On the outside looking in, "Cleaner" seems like a dream. Blessed with an A-list cast, a capable director, and an appetite for "CSI" style mystery, the picture should have no problem offering up some suspense goodies to devour. However, "Cleaner" is far from pulse-quickening entertainment; it's a bizarrely inert picture more consumed with following through on a watered-down plot than assembling impressive thrills and spills.
A former cop, Tom Carver (Samuel L. Jackson) now spends his days cleaning up crime scenes after the bodies have been dragged away. When a call sends him to the home of a powerful man, Tom finds the job peculiar, but doesn't question his instincts. The next day, Tom learns the crime scene he wiped clean was tied to an elaborate police corruption ring, forcing him to seek the advice of former colleague and close friend, Eddie (Ed Harris). With the dead man's wife (Eva Mendes) and police officials (Luis Guzman) asking questions he can't possibly answer, Tom attempts to investigate the murder on his own time, finding clues that could jeopardize his life.
Granted, filmmaker Renny Harlin hasn't enjoyed the most respected career in Hollywood, but the man churned out some fantastic entertainment in his day, including the 1996 barnstorming action bonanza, "The Long Kiss Goodnight." I suppose my hopes were heightened upon learning that Harlin and "Kiss" co-star Jackson were reuniting, since their chemistry worked so wonderfully before, why should anything change?
"Cleaner" provides the hard lesson that it's never really the chemistry but the material: "Kiss" was penned by maestro Shane Black, and "Cleaner" was dreamt up by novice Matthew Aldrich. Don't get me wrong, "Cleaner" actually makes quite a few attempts to smuggle in character dimension, most notably in the strained relationship between Tom and his emotionally-wounded daughter Rose (Keke Palmer). The picture gets an impressive amount of dramatic mileage out of their fractured interaction, providing Tom with a solid reason to stay out of trouble, yet be understandably drawn to a puzzle he knows he can solve.
Problems arrive with actual tension, which is amazingly absent throughout "Cleaner." There's a dryness to the story that Harlin can't shake off, even with an impressive directorial effort that emphasizes Tom's strict adherence to routine, and the icky minutiae of crime scene blood coagulation and other matters of the splayed dead. The mystery is straight out of a television procedural drama, unable to make the leap to theatrical standards with its semi-predictable, semi-lethargic twists and turns, along with downright ridiculous motivations. It's a yawning assemblage of threat for Tom and it never ignites like it should. Instead, "Cleaner" is stunningly obvious; a film more concerned about the architecture of suspense than actually making the effort to achieve any.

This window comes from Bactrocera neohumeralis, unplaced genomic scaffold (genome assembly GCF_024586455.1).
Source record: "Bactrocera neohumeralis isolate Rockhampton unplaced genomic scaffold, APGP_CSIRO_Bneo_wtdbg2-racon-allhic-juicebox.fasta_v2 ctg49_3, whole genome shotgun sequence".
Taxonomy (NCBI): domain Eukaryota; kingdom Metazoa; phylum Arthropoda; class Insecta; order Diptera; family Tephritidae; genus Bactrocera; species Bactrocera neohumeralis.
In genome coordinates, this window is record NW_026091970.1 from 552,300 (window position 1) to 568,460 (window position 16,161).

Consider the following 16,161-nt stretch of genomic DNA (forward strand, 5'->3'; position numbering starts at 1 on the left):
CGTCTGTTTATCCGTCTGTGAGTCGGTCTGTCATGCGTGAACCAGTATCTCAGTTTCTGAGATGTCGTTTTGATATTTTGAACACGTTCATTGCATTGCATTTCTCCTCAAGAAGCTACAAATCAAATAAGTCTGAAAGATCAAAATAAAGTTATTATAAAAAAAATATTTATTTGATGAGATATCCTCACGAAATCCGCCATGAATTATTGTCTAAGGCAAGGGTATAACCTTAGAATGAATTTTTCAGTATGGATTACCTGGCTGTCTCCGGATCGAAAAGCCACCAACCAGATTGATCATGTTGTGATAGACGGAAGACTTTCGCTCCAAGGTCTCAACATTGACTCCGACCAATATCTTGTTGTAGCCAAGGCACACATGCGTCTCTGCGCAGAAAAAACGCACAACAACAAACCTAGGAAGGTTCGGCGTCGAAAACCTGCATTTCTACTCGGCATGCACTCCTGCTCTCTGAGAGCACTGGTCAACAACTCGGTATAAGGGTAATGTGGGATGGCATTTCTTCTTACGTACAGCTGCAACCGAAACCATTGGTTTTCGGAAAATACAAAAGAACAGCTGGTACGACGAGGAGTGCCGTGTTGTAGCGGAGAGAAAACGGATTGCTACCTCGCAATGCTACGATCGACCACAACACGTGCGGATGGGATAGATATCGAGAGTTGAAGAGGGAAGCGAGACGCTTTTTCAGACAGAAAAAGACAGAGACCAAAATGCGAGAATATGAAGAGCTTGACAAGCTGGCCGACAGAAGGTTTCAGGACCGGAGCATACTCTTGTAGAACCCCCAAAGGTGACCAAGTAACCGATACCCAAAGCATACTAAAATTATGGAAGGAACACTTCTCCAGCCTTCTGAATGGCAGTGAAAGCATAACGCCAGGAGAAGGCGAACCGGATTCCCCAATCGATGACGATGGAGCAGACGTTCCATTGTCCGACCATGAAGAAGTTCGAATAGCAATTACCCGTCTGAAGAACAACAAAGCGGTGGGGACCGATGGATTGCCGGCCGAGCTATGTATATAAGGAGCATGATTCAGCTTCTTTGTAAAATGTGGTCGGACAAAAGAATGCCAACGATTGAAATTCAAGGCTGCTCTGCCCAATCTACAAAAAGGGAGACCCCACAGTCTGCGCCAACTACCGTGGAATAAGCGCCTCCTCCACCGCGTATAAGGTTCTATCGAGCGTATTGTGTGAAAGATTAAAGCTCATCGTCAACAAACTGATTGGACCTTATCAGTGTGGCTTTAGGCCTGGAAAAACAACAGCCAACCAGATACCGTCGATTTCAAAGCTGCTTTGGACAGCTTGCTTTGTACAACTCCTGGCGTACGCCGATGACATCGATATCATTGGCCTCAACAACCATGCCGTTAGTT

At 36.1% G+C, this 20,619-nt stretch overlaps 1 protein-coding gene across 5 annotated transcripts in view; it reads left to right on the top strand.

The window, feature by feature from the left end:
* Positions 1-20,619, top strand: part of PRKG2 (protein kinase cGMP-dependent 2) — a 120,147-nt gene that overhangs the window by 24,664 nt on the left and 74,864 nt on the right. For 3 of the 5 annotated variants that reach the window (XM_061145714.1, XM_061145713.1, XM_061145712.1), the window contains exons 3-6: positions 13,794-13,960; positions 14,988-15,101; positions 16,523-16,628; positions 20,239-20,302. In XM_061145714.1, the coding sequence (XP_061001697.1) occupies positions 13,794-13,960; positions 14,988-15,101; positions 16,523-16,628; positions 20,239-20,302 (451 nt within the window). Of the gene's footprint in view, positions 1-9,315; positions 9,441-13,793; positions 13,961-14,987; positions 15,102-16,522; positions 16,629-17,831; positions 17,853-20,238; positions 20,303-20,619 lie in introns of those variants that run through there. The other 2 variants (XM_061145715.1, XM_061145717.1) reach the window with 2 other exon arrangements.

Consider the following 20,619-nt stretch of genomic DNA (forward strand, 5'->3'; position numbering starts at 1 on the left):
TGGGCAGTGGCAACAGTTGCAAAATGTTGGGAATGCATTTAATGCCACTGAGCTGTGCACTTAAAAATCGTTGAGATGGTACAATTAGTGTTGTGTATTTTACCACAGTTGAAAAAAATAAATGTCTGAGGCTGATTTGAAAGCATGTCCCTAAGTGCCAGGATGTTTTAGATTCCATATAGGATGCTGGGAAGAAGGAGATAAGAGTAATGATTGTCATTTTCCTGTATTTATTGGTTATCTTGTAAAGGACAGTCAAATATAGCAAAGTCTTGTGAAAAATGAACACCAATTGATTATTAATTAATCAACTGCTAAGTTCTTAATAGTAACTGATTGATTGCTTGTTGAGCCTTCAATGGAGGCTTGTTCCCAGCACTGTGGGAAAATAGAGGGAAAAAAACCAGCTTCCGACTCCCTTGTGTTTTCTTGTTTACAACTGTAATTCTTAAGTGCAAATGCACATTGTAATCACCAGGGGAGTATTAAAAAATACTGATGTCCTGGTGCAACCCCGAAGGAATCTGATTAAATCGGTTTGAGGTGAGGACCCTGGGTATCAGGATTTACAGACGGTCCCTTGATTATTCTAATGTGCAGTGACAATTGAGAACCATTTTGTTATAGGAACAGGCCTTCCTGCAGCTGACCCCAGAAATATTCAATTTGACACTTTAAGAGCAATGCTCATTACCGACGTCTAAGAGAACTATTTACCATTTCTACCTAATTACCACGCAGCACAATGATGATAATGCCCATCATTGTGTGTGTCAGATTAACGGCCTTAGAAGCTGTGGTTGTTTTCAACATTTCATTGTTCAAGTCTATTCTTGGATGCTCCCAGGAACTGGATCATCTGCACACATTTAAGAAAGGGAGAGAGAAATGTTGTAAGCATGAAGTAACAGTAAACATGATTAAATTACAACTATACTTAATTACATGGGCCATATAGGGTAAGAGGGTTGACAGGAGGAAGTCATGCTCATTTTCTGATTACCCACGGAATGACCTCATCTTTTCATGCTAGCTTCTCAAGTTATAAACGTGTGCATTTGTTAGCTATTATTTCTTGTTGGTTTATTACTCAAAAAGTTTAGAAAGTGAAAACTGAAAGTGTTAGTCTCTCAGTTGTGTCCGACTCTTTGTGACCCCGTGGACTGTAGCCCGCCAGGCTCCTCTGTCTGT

However tired the proceedings become, I did enjoy Jackson's sedate role as the eye of the corruption hurricane. Aldrich's screenplay is careful not to make Tom a saint, and Jackson plays that heroic reluctance rather well. Harlin's intriguing visual design also keeps the momentum somewhat alive through most of the picture.
Presented in anamorphic widescreen (2.35:1 aspect ratio), "Cleaner" continues Harlin's recent obsession with color-tinkering and desaturated visuals. It's a nice-looking transfer, treating the occasional flash of color with special consideration. Detail is strong throughout, and the film's substantial black levels are maintained well.
The 5.1 Dolby Digital track is a vigorous mix that employs the surrounds nicely for extra atmospheric punch. Scoring and soundtrack cuts are separated pleasingly from the dialogue, and brief lunges of violence are given the audio full court press.
English, French, Chinese, and Thai subtitles are included.
A feature-length audio commentary with director Renny Harlin is jam-packed with production information and artistic motivations. Harlin is always an engaging speaker, and he submits plenty to enjoy here: explaining how Louisiana subbed for New Jersey; his desire to make a thriller after years of horror and CG-heavy material; how Shreveport cops are the most easygoing guys around; detailing his journey to Malibu to convince Ed Harris to join the cast; and describing character backstory and how the little edges of the script help the feature to avoid cliché.
Harlin is breathless, which is a good thing. It's a great track. The commentary is also subtitled in Chinese and Thai.
"Deleted Scenes" (15:18) add psychological depth to Tom, and strengthens the father-daughter relationship of the story, but these trims don't add up to very much.
No trailer for "Cleaner" is included, but looks at "Starship Troopers 3: Marauder," "Redbelt," "American Crude," "Untraceable," "The Tattooist," "Damages: Season 1," "Rescue Me," "Hero Wanted," "The Contractor," "Diamond Dogs," "Conspiracy," "Revolver," "Zombie Strippers," "Southland Tales," "Outpost," and "Boondocks" are offered.
It's not that "Cleaner" is a terrible film, it just doesn't rear back and sock the viewer in the jaw like a great thriller should. It's mild sauce from the first frame to the last, and with these actors and Harlin aboard, clearly there's potential here that's being wasted.
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